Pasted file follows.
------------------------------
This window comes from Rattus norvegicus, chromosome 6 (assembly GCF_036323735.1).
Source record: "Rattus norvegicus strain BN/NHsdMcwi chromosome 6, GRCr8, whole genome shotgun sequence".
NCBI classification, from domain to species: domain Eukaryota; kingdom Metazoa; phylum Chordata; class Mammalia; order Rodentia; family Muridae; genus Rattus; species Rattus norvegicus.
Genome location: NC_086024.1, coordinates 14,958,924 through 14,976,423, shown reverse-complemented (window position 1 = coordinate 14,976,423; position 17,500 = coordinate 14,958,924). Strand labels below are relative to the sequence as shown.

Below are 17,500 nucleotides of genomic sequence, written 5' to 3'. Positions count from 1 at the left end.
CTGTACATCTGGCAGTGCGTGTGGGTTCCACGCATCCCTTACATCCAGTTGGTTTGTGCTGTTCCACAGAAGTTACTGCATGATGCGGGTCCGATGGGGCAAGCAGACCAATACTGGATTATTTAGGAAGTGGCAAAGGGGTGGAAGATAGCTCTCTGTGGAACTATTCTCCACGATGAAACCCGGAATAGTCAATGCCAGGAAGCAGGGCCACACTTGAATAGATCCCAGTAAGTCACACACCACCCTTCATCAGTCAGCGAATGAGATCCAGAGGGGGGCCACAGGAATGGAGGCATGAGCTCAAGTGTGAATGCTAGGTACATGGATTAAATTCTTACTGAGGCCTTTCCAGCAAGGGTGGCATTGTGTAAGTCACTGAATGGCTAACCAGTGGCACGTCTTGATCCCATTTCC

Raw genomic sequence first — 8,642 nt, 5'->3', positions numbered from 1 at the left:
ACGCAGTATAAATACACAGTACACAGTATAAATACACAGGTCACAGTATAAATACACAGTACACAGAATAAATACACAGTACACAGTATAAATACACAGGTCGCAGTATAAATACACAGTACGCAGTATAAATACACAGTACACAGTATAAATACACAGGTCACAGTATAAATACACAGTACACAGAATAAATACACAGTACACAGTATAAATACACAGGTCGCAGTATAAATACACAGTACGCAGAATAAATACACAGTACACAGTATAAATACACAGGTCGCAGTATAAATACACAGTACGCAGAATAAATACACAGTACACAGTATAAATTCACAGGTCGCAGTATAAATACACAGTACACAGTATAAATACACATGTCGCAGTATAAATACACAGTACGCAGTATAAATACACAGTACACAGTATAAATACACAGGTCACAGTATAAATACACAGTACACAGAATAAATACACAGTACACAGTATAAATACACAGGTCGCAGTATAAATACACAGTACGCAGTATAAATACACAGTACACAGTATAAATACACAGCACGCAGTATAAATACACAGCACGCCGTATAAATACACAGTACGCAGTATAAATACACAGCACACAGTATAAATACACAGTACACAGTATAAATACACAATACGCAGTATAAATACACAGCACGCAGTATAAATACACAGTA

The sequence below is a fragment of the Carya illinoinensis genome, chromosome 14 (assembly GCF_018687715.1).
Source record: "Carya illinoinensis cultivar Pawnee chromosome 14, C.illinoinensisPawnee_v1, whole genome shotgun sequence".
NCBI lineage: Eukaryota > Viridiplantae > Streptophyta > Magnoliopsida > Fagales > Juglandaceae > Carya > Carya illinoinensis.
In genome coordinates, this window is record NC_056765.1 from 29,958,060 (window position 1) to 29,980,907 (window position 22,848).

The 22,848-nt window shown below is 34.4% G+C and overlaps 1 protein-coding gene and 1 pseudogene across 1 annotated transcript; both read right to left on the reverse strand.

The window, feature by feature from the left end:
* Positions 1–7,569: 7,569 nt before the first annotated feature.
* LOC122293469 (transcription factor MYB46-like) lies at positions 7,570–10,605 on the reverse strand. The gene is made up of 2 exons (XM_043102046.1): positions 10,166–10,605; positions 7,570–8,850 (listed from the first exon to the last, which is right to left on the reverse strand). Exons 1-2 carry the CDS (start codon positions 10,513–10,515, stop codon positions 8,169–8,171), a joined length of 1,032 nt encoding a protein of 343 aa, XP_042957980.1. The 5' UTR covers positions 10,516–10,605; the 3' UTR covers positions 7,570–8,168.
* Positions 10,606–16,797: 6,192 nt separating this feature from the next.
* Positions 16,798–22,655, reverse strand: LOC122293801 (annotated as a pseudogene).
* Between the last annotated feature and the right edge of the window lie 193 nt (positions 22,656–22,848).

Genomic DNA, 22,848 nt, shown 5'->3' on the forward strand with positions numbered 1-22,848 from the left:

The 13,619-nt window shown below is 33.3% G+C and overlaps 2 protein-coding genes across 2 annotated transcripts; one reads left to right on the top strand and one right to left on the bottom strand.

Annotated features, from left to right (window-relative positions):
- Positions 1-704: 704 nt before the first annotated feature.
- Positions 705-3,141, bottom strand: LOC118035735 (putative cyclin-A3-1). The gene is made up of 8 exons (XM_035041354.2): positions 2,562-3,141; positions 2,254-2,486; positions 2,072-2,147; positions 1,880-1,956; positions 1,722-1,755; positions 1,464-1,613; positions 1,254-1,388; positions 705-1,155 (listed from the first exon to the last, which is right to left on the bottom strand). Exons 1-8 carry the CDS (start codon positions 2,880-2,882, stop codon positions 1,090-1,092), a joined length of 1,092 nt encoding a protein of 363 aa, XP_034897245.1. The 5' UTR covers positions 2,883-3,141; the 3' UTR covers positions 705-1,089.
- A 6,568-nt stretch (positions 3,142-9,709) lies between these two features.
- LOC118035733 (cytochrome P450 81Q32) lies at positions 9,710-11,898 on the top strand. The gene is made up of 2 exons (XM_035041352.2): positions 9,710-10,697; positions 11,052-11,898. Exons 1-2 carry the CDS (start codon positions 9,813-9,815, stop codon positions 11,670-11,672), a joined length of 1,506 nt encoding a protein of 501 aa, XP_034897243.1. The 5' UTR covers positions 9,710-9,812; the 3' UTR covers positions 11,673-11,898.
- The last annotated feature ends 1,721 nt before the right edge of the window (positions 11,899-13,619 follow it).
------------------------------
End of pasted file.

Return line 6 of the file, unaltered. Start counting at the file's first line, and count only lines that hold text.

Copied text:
CTGTACATCTGGCAGTGCGTGTGGGTTCCACGCATCCCTTACATCCAGTTGGTTTGTGCTGTTCCACAGAAGTTACTGCATGATGCGGGTCCGATGGGGCAAGCAGACCAATACTGGATTATTTAGGAAGTGGCAAAGGGGTGGAAGATAGCTCTCTGTGGAACTATTCTCCACGATGAAACCCGGAATAGTCAATGCCAGGAAGCAGGGCCACACTTGAATAGATCCCAGTAAGTCACACACCACCCTTCATCAGTCAGCGAATGAGATCCAGAGGGGGGCCACAGGAATGGAGGCATGAGCTCAAGTGTGAATGCTAGGTACATGGATTAAATTCTTACTGAGGCCTTTCCAGCAAGGGTGGCATTGTGTAAGTCACTGAATGGCTAACCAGTGGCACGTCTTGATCCCATTTCC